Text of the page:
Tips on learning to play the Irish button accordion.
Originally published 2004
The nice thing about a diatonic musical instrument (one that plays in a set scale), is that it’s fairly easy to play (considering the alternatives). It can also help you learn to read music, with the right teaching aid. That’s what this page is all about.
The accordion I play is one custom-designed by Yutaka Usui at irishdancemaster.com. It has a sound and action I fell in love with a workshop he ran. The only other instruments that sounded as good, to my ear, were the boxes that cost $2500 or more. At less than a fifth the cost, it was too enticing a bargain to pass up.
Below is a diagram for the C#/D accordion that shows the buttons on the keyboard and the notes they make when you push (->) or pull (<-) on the bellows. The diagram is in 8-1/2 x 11 size so you can print it out and tape it to the wall. As well as the buttons, it shows where the notes appear on the musical (treble) staff to make it easier to read sheet music. (It should therefore help in learning to read sheet music as much as in picking out a tune.)
The notes on the buttons come from Han Speek’s Differences of the Irish Squeezebox page. I’m indebted to that page for finding out what the notes are on the box! I’ve added the notes on the musical staff to make it easier to pick out tunes.
Keep in mind, however, that sheet music is best used as temporary learning aid when you are first learning a tune. It’s particularly helpful when you are working out the fingering, so you can find the best place to position your hand on the keyboard. But it’s no substitute for learning a tune by ear.
If you can, listen to a recording of the tune a dozen times or to get the feel of it in your head. Then spend some time trying to pick it out by ear. Use the sheet music to get the starting note and for clues to the tricky bits. (When you’re first starting, that’s most of the tune. But do what you can to play by ear.) And after you’ve first learned it, try to only play it from memory, using your ear to assist the recall process. Reserve the sheet music when for those times when you’ve totally forgotten what comes next.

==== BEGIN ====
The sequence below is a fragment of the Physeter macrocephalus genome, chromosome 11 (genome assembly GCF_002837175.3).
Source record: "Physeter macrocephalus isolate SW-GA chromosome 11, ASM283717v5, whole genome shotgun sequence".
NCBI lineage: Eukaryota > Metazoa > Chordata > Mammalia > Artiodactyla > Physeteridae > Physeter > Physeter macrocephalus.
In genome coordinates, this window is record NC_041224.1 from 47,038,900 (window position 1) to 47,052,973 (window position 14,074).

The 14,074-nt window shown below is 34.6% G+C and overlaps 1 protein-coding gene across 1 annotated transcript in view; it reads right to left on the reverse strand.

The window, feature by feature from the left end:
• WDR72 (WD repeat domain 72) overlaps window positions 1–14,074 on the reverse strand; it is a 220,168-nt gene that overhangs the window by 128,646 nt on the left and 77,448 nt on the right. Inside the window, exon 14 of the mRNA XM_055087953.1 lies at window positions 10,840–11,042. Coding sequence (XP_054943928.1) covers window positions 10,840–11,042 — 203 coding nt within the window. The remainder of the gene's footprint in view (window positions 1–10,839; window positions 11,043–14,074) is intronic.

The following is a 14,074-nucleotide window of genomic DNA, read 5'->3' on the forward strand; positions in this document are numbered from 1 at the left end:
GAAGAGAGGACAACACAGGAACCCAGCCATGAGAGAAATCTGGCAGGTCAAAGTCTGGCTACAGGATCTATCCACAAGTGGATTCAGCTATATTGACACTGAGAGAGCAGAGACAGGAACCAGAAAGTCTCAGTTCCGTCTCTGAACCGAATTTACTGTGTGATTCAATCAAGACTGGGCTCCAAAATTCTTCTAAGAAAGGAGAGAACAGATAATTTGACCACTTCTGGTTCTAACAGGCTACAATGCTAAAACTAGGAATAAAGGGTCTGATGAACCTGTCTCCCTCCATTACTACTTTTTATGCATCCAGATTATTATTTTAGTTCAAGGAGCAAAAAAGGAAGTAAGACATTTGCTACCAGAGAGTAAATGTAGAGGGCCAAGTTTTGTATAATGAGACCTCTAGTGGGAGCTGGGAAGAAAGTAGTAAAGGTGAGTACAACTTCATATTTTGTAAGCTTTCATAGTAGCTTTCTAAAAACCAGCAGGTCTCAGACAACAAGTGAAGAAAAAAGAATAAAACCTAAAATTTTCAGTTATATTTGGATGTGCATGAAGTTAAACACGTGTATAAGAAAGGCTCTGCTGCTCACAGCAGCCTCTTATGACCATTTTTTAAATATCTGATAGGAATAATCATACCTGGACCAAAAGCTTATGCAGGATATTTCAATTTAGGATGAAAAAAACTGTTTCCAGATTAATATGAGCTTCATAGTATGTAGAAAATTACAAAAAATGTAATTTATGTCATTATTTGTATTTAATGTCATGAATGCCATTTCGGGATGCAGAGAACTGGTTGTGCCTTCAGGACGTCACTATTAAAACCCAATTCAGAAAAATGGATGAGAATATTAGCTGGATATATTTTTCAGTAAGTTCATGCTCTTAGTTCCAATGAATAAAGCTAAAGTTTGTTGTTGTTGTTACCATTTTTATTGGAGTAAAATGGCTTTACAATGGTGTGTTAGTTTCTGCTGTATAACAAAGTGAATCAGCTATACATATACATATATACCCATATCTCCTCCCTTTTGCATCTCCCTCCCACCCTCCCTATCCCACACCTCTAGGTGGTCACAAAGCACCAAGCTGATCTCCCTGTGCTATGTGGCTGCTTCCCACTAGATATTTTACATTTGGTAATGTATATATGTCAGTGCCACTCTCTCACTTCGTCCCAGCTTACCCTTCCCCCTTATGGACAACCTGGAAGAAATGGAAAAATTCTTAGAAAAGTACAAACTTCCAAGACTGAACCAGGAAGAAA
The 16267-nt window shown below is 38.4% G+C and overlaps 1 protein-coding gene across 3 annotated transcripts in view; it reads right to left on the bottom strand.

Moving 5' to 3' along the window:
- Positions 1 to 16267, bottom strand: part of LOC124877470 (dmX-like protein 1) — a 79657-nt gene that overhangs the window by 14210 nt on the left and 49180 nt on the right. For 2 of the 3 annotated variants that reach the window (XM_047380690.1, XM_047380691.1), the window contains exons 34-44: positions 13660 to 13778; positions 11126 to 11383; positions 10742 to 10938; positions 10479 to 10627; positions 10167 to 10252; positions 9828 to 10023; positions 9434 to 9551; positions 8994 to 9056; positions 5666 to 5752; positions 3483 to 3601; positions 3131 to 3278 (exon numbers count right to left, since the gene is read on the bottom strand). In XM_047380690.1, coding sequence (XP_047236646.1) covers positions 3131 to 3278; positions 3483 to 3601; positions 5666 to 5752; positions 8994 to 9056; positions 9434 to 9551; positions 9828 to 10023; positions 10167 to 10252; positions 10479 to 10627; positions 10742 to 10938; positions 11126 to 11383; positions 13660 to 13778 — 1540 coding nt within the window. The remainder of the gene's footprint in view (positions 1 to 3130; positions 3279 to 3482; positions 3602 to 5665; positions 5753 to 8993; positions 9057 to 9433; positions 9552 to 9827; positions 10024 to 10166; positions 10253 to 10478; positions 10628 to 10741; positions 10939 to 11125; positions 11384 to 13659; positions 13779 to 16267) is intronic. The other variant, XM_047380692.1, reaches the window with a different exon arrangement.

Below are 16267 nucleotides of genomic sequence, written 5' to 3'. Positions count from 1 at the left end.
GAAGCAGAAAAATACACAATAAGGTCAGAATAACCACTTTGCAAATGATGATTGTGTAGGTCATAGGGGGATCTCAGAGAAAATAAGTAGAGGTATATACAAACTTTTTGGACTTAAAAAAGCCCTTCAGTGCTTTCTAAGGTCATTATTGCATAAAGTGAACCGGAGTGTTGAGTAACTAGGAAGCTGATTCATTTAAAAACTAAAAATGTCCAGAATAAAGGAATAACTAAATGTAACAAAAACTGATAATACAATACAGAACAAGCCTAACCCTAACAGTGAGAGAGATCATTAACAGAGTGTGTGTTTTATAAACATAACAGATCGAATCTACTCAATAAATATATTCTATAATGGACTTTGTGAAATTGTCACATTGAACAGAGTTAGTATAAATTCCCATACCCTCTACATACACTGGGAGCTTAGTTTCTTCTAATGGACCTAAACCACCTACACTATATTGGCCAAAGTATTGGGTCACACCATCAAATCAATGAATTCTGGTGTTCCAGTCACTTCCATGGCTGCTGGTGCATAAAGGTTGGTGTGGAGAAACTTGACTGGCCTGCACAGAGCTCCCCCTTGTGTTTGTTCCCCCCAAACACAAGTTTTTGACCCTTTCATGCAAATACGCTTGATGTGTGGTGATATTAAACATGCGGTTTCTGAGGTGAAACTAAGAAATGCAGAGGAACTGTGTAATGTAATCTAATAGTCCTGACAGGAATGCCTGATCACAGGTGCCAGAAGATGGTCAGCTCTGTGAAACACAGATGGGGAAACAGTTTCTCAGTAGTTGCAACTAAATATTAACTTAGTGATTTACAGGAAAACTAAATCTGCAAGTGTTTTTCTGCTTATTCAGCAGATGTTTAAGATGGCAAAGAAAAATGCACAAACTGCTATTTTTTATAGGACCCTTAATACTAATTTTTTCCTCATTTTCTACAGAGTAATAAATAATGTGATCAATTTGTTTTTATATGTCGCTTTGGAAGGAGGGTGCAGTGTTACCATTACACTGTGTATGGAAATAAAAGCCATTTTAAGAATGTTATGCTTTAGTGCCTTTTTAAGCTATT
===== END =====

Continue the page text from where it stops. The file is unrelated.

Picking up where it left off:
The reason for learning to play by ear is that it eventually gives you the ability to improvise. That’s important when you’re playing traditional music, because the simple melodies need to be varied as you play them, to keep them from getting boring. In time, the idea is to be able to hear a variation in your head and have it come out your fingers. For more on that topic, see Learning to Play By Ear.
Of course, if you’re going to follow along and play by ear, it helps to have a slow recording to play with. There are a couple of good ways to get them. One way is record a slow session where people are learning the tunes — preferably with a teacher who is going over the music, phrase by phrase. That’s the best way I’ve found to learn to play by ear, because the repetition and slow speed make it possible for you to develop your ability without slowing down the music (which typically distorts it so it’s harder to hear) and without constantly stopping and rewinding the music to catch every phrase.
In time, you’ll find that the very best recording device is your own brain because, once it is in your head, you can play it any speed you want. That’s why some folks who play by ear will listen to the tune non-stop for a day or two — to drive it into their brain so they can play it at any speed they want when they’re learning it. Personally, I think that approach takes a lot of fun out of a tune. But it might work for you.
Another way to learn tunes is with pre-recorded melodies that are played reasonably slowly. One great book in that regard is The Box, by David C. Hanrahan (available at Ossian). That book is written for the B/C accordion, but it contains a good introduction to the instrument and a great selection of tunes in music notation.
On the accompanying CD, Hanrahan plays the tunes at a pretty decent pace for learning. They’re played twice, which is enough for practice, but that’s not enough time when you’re first learning to play by ear, so you’ll definitely want to use the sheet music to help you figure out the tunes. That’s where the diagram below comes in handy. Reproduce it freely for non-profit use and to make handouts for a music class (preserving the appropriate credit, of course).
Here is the C#/D diagram.
- Save the diagram as a file and print it separately for easy reference. It takes a full page.
- Solid notes indicate a push, open notes indicate a pull.
- Buttons with broken borders may not exist on all instruments.
- Push/pull arrows are shown at the beginning of an octave and when the bellows direction to get the lower of the 2 notes is different from the button above it.
- Finally, here is the .sdr (SmartDraw) file, in case you have that program and want to customize the graphic for a different tuning. (If you do, by all means send me a copy. I’ll add it to this page with a credit.)
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